We swapped out the worn vacuum pump for a new one from Rapco. Rapco recently improved upon its Smart Stick wear indicator to help users better identify when a vacuum pump requires replacement. The Smart Stick was a dipstick-style measuring device. New pumps will soon have a caliper-style device instead, which the company expects will be useful in other applications around the maintenance hangar as well. We've also taken the Donaldson Co. up on its offer of a new engine intake air filter. The new filter is an updated version of the old-style paper induction filters, and the 500-hour replacement airworthiness directive for the original paper filters does not affect it.
Fast-forward to the present day, and Lycoming (now a global operating division of Textron's Avco subsidiary) specializes in piston aircraft engines for both certified and experimental applications. The O-360 engine powering the 1977 Cessna Cardinal comes with Lycoming's roller-tappet technology, which debuted in 2005. One hundred years of innovation and reliability stand behind this year's AOPA sweepstakes airplane. Visit Lycoming's Web site or call 570/323-6181 for more information.
American Propeller produces the Designer*Prop service for many makes and models of propellers, including the McCauley prop on this year's AOPA sweepstakes airplane. The Designer*Prop process can be applied to new props or when it's time for a prop overhaul. The company's propeller and governor shops also provide repair and overhaul services for props and prop governors. Visit Ameritech's Web site or call 530/221-4470.
Capping off the upgrades under the cowl is a brand-new tuned exhaust system from Power Flow Systems, of Daytona Beach, Florida. The system replaces the stock exhaust headers, collector, and muffler with corrosion-resistant stainless-steel parts. The original exhaust system on the Cardinal not only looked like it had been in the air for better than 4,400 hours, but also performed like it. The Power Flow system increases performance significantly, making for a great update to the airplane. I'll report back on how this improves our climb performance, cruise speed, and fuel burn per horsepower when we've flown the airplane for a few hours.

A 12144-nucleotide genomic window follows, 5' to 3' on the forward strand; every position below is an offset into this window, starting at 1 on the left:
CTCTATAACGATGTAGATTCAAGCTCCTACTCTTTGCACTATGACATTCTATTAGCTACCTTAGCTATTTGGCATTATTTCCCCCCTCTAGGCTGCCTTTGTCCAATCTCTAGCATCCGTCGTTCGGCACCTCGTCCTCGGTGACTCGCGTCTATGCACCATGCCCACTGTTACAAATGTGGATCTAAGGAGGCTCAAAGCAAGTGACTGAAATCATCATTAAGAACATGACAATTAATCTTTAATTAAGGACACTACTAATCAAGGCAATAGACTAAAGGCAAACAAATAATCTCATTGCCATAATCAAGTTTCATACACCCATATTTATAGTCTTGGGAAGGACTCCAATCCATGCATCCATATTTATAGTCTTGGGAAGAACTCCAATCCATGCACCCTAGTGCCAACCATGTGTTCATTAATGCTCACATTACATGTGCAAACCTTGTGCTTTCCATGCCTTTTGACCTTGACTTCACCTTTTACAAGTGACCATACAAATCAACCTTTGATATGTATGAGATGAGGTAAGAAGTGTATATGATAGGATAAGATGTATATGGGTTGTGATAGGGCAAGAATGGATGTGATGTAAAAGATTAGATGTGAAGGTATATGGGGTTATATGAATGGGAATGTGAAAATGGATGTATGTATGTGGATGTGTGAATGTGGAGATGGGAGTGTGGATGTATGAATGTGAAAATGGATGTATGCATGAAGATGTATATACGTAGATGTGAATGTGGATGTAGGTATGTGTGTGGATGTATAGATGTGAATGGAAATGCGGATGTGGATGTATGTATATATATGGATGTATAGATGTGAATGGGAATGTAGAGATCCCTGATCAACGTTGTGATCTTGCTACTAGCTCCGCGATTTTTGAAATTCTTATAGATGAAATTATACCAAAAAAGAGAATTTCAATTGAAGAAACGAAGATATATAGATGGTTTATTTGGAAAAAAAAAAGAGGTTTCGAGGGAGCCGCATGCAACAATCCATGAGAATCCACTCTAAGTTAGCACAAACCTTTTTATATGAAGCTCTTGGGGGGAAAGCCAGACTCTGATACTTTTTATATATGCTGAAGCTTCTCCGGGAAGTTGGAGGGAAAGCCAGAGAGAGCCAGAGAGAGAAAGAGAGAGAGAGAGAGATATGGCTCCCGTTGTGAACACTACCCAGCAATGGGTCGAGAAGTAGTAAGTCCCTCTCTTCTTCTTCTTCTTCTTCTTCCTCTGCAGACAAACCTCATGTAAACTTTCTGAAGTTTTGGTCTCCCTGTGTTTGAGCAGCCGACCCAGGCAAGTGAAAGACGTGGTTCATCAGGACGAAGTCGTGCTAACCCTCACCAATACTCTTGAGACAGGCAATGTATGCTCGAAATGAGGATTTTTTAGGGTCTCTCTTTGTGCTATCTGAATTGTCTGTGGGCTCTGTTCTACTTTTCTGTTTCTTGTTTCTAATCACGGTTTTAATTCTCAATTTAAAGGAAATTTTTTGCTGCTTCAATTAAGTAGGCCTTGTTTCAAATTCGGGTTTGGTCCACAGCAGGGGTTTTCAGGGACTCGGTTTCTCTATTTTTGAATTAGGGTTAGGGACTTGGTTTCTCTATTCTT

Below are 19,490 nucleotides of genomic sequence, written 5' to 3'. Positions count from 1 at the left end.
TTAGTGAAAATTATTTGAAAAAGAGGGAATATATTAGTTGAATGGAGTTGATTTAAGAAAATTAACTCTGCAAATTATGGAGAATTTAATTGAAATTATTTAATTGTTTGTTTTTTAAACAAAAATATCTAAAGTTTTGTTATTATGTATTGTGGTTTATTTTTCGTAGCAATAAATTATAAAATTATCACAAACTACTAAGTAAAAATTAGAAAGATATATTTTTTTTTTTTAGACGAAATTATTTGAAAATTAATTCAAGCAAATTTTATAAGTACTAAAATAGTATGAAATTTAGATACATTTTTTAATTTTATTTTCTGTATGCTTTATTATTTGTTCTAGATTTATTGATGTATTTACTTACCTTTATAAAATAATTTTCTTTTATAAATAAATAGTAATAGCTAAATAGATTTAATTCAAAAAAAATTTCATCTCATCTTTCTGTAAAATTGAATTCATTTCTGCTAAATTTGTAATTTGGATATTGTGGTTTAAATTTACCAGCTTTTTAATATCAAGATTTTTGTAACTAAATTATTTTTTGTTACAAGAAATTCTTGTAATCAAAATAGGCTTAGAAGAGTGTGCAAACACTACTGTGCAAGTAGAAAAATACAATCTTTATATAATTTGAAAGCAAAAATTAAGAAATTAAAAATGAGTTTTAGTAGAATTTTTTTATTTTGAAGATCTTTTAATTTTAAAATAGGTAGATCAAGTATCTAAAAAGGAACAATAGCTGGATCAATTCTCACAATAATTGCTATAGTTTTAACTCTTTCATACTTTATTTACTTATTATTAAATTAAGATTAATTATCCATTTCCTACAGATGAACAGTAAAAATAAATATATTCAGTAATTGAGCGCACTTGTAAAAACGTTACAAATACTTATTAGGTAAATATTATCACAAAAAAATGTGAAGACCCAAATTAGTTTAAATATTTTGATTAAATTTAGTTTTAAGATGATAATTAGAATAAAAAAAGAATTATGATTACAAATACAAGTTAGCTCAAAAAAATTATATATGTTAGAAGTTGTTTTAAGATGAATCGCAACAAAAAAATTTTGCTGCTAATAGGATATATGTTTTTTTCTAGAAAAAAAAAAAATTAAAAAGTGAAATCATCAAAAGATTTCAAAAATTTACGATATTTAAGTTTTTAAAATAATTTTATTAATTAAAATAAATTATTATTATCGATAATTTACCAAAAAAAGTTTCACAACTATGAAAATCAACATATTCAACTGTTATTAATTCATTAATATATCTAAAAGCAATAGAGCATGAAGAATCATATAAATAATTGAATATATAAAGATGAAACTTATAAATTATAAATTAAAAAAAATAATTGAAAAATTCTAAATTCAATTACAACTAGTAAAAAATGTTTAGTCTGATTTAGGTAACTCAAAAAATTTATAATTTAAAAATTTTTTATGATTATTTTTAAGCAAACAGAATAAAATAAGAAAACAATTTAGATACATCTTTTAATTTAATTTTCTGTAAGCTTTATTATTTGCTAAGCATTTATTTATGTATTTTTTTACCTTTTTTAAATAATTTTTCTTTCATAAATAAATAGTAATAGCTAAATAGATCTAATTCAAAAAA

We went with Power Flow's Short Stack system, and added a special fairing produced by Maple Leaf Aviation, of Brandon, Manitoba, Canada. The fairing is STCed to work in conjunction with the Power Flow system, and it enhances the cowl's appearance while reducing drag from the exhaust pipe and opening in the cowl. We've added a couple of other fairings from this Cardinal specialist that we'll cover later this year.
Protecting the investment
You may be familiar with the Tanis name, since the company's aircraft engine pre-heaters have been popular on the GA market for many years. Tanis Aircraft graciously donated a preheating system for the Cardinal — handy for long winters and cold climates. Tanis also provided us with engine and propeller blankets that protected the airplane's powerplant during our trip by trailer to the Sun 'n Fun Fly-In in Lakeland, Florida, and during the show. We'll pass these on to the winner as well — the covers can maintain engine temperatures after shutdown for a few valuable hours.
Speaking of Sun 'n Fun, we did something different this year. As we disassembled the airplane, we were amazed with the incredible look at the airplane's structure and systems — and we wanted to share that behind-the-scenes element with everyone that we could. Since the project entailed working on so much of the airplane simultaneously, it also made sense to keep that work in progress right up until the time of the show. So we made plans to transport the airplane down to Lakeland rather than fly it.
We enlisted the help of two special contributors for this project. For ground logistics, we called upon our Griffin neighbors at Atlanta Air Recovery & Storage to trailer the airplane, with the wings off, to the show and back. Atlanta Air does this kind of thing every day, so your Cardinal was in excellent hands. To move the wings, control surfaces, and other components quickly and safely, we utilized the Douglas DC-3 sponsored by Herpa Miniaturmodelle GmbH, a manufacturer of high-quality aircraft models.
We figured that the DC-3 actually could have transported the entire Cardinal — but in a lot more pieces than we wanted to have it in. We were also unsure just how to get the fuselage into the cargo door.
We just keep going
Once back from Sun 'n Fun, the team of shops in Griffin went right to work on the airplane, with the technicians from Precision Avionics, Air Wrench, and Classic Aircraft Maintenance delving back into the airplane's reassembly, and Swords getting deep into the heart of the firewall-forward work. Soon we'll be ready to fly.